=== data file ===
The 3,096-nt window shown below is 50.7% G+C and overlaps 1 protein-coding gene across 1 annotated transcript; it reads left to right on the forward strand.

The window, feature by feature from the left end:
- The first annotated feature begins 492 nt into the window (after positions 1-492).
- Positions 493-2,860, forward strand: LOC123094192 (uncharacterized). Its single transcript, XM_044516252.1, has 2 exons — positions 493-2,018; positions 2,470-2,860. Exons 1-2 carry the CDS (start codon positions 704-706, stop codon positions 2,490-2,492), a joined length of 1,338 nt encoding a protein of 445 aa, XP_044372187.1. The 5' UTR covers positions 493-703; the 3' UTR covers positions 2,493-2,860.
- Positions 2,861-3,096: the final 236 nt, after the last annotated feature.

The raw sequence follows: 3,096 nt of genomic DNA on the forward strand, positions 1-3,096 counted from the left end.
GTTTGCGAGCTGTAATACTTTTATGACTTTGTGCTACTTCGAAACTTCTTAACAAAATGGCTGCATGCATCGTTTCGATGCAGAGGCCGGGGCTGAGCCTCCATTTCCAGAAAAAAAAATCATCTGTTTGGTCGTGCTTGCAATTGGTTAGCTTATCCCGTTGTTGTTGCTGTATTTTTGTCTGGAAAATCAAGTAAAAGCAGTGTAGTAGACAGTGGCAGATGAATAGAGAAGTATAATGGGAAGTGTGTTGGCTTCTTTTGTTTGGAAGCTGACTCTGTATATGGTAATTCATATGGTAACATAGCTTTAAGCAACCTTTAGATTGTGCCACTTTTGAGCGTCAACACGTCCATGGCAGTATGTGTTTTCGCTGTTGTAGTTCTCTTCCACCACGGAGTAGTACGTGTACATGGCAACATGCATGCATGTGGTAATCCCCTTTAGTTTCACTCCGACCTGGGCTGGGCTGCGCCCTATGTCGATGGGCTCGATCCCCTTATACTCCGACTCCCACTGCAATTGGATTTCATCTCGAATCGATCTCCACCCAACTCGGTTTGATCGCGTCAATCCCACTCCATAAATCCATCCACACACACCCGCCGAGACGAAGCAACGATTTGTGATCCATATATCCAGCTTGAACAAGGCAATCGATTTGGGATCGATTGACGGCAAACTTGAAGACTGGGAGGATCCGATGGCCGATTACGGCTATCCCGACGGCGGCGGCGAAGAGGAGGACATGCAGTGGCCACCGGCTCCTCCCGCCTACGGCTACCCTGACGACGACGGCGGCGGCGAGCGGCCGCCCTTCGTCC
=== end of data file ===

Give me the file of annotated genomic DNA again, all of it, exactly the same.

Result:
The 3,096-nt window shown below is 50.7% G+C and overlaps 1 protein-coding gene across 1 annotated transcript; it reads left to right on the forward strand.

The window, feature by feature from the left end:
- The first annotated feature begins 492 nt into the window (after positions 1-492).
- Positions 493-2,860, forward strand: LOC123094192 (uncharacterized). Its single transcript, XM_044516252.1, has 2 exons — positions 493-2,018; positions 2,470-2,860. Exons 1-2 carry the CDS (start codon positions 704-706, stop codon positions 2,490-2,492), a joined length of 1,338 nt encoding a protein of 445 aa, XP_044372187.1. The 5' UTR covers positions 493-703; the 3' UTR covers positions 2,493-2,860.
- Positions 2,861-3,096: the final 236 nt, after the last annotated feature.

The raw sequence follows: 3,096 nt of genomic DNA on the forward strand, positions 1-3,096 counted from the left end.
GTTTGCGAGCTGTAATACTTTTATGACTTTGTGCTACTTCGAAACTTCTTAACAAAATGGCTGCATGCATCGTTTCGATGCAGAGGCCGGGGCTGAGCCTCCATTTCCAGAAAAAAAAATCATCTGTTTGGTCGTGCTTGCAATTGGTTAGCTTATCCCGTTGTTGTTGCTGTATTTTTGTCTGGAAAATCAAGTAAAAGCAGTGTAGTAGACAGTGGCAGATGAATAGAGAAGTATAATGGGAAGTGTGTTGGCTTCTTTTGTTTGGAAGCTGACTCTGTATATGGTAATTCATATGGTAACATAGCTTTAAGCAACCTTTAGATTGTGCCACTTTTGAGCGTCAACACGTCCATGGCAGTATGTGTTTTCGCTGTTGTAGTTCTCTTCCACCACGGAGTAGTACGTGTACATGGCAACATGCATGCATGTGGTAATCCCCTTTAGTTTCACTCCGACCTGGGCTGGGCTGCGCCCTATGTCGATGGGCTCGATCCCCTTATACTCCGACTCCCACTGCAATTGGATTTCATCTCGAATCGATCTCCACCCAACTCGGTTTGATCGCGTCAATCCCACTCCATAAATCCATCCACACACACCCGCCGAGACGAAGCAACGATTTGTGATCCATATATCCAGCTTGAACAAGGCAATCGATTTGGGATCGATTGACGGCAAACTTGAAGACTGGGAGGATCCGATGGCCGATTACGGCTATCCCGACGGCGGCGGCGAAGAGGAGGACATGCAGTGGCCACCGGCTCCTCCCGCCTACGGCTACCCTGACGACGACGGCGGCGGCGAGCGGCCGCCCTTCGTCC